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Thanks, Brian, but essentially that thread just confirms what I already figured out. What I'd like to know is whose limitation it is, why it's there, and whether there is any plan to fix it. There is no such limitation (or it's considerably less restrictive) when generating Webhelp from the same project. To me, this makes chm output useless.
I'm documenting a fairly complex system, and as such, the nesting of topics is a necessary evil. It puts too much onus on the writer to have to artificially limit the names of folders and topics so that they fit into an arbitrarily small string length, especially when there is no warning that the limit has been exceeded. I have generally 2 or 3, though in a few places up to 5, levels of nesting in the help project, and my folder and file names are descriptive without being ridiculously long. The example that I gave before is typical. That file name was originally Market_Properties_Overview.htm. I could arguably call it just Overview, as the rest of the name is somewhat implied by the nesting level, but if the file were to get moved, it becomes harder to be sure what it's an overview of.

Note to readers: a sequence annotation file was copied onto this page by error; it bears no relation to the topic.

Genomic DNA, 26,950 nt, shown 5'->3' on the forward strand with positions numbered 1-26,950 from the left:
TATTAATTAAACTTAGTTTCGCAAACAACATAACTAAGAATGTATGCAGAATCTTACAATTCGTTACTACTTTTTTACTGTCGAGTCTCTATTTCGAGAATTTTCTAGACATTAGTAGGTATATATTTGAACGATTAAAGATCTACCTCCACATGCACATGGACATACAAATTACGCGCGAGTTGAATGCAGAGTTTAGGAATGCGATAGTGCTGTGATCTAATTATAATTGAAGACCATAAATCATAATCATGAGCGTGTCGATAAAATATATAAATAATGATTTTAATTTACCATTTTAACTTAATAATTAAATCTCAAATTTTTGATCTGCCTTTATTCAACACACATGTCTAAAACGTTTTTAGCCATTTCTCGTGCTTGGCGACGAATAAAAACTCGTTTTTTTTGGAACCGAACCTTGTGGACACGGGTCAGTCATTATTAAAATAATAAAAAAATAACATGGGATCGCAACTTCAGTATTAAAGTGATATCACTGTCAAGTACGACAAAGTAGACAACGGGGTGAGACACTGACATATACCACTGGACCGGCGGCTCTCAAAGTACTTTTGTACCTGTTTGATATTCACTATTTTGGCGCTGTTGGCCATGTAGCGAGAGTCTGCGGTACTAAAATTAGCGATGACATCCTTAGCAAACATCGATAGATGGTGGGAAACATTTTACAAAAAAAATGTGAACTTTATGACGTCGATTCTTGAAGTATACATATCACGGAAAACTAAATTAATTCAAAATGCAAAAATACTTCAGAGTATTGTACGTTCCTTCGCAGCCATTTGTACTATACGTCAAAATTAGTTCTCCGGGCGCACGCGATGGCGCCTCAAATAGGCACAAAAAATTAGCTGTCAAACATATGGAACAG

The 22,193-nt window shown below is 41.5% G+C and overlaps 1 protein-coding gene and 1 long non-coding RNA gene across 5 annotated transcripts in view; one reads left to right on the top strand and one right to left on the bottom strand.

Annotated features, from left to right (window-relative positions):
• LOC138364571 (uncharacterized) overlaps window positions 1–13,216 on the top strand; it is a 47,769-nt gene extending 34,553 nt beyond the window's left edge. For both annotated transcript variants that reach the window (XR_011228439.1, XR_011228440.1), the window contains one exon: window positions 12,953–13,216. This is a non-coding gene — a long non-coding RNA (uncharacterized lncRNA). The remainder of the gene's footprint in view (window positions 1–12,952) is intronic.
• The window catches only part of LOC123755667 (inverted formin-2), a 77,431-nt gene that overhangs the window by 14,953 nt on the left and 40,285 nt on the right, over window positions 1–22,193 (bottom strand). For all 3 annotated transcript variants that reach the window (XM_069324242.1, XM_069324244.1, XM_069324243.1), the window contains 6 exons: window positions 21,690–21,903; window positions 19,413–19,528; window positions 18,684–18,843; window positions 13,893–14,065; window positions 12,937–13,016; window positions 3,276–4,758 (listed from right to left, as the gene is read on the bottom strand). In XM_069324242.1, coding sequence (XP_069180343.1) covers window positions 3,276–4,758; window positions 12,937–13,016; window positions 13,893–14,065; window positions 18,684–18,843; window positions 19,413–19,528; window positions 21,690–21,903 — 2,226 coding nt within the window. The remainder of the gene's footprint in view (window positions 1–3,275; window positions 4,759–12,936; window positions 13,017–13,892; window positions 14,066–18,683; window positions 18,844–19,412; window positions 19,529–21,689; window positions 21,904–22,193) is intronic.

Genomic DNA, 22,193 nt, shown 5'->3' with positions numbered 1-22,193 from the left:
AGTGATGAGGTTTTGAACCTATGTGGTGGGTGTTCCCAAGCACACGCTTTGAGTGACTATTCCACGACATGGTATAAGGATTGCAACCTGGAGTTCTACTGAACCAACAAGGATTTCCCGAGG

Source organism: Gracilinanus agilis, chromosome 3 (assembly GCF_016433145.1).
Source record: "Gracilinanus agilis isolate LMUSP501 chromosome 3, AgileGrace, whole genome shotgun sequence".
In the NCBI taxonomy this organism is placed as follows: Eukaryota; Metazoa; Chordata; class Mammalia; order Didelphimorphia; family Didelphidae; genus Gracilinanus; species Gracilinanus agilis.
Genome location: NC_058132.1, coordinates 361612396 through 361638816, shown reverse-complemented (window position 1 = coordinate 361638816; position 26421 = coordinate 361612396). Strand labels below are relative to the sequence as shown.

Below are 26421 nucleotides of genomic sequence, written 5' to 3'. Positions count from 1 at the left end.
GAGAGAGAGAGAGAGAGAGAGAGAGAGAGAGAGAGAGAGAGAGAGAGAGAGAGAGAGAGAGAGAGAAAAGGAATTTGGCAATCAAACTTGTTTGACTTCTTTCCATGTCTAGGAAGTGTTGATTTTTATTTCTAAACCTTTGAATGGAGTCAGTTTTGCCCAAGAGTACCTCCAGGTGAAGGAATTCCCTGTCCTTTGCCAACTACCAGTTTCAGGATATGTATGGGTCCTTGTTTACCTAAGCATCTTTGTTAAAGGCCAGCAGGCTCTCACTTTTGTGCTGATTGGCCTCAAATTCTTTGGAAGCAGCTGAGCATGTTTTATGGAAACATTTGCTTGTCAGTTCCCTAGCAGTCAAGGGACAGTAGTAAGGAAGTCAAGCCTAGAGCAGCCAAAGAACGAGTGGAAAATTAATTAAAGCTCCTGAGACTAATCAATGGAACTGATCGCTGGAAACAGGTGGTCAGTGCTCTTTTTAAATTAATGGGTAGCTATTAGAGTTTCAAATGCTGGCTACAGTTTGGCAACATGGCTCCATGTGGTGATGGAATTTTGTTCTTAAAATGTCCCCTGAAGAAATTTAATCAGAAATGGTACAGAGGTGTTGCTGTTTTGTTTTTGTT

We're either going to have to switch to outputting Webhelp, or consider switching products, as a competing product did not exhibit the same behavior when producing a chm file from the same project. Any thoughts about the benefits of Webhelp vs. HTML Help would be of interest. We don't currently have a need to make the help accessible over the internet, but the Webhelp can be run just locally.